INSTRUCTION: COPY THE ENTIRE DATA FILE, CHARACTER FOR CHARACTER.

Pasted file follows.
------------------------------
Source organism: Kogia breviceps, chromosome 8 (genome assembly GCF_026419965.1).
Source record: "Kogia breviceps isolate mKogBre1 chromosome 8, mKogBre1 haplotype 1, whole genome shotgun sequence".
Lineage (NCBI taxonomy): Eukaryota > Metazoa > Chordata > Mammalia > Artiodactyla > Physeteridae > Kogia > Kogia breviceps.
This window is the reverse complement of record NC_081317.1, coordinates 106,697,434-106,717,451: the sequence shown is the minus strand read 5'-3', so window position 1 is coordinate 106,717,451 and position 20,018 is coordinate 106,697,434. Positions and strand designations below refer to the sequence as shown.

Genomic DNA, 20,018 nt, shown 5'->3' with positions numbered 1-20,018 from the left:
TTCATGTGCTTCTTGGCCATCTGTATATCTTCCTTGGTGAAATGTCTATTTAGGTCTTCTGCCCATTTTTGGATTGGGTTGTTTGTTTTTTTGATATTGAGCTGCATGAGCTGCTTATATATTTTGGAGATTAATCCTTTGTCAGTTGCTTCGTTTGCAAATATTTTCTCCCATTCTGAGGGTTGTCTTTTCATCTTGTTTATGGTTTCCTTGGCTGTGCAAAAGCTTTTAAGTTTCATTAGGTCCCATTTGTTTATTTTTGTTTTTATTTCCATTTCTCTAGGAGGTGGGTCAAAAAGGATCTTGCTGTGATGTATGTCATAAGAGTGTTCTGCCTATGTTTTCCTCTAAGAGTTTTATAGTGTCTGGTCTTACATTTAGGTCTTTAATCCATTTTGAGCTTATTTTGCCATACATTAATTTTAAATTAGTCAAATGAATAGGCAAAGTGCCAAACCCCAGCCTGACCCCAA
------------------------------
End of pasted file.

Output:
Source organism: Kogia breviceps, chromosome 8 (genome assembly GCF_026419965.1).
Source record: "Kogia breviceps isolate mKogBre1 chromosome 8, mKogBre1 haplotype 1, whole genome shotgun sequence".
Lineage (NCBI taxonomy): Eukaryota > Metazoa > Chordata > Mammalia > Artiodactyla > Physeteridae > Kogia > Kogia breviceps.
This window is the reverse complement of record NC_081317.1, coordinates 106,697,434-106,717,451: the sequence shown is the minus strand read 5'-3', so window position 1 is coordinate 106,717,451 and position 20,018 is coordinate 106,697,434. Positions and strand designations below refer to the sequence as shown.

Genomic DNA, 20,018 nt, shown 5'->3' with positions numbered 1-20,018 from the left:
TTCATGTGCTTCTTGGCCATCTGTATATCTTCCTTGGTGAAATGTCTATTTAGGTCTTCTGCCCATTTTTGGATTGGGTTGTTTGTTTTTTTGATATTGAGCTGCATGAGCTGCTTATATATTTTGGAGATTAATCCTTTGTCAGTTGCTTCGTTTGCAAATATTTTCTCCCATTCTGAGGGTTGTCTTTTCATCTTGTTTATGGTTTCCTTGGCTGTGCAAAAGCTTTTAAGTTTCATTAGGTCCCATTTGTTTATTTTTGTTTTTATTTCCATTTCTCTAGGAGGTGGGTCAAAAAGGATCTTGCTGTGATGTATGTCATAAGAGTGTTCTGCCTATGTTTTCCTCTAAGAGTTTTATAGTGTCTGGTCTTACATTTAGGTCTTTAATCCATTTTGAGCTTATTTTGCCATACATTAATTTTAAATTAGTCAAATGAATAGGCAAAGTGCCAAACCCCAGCCTGACCCCAA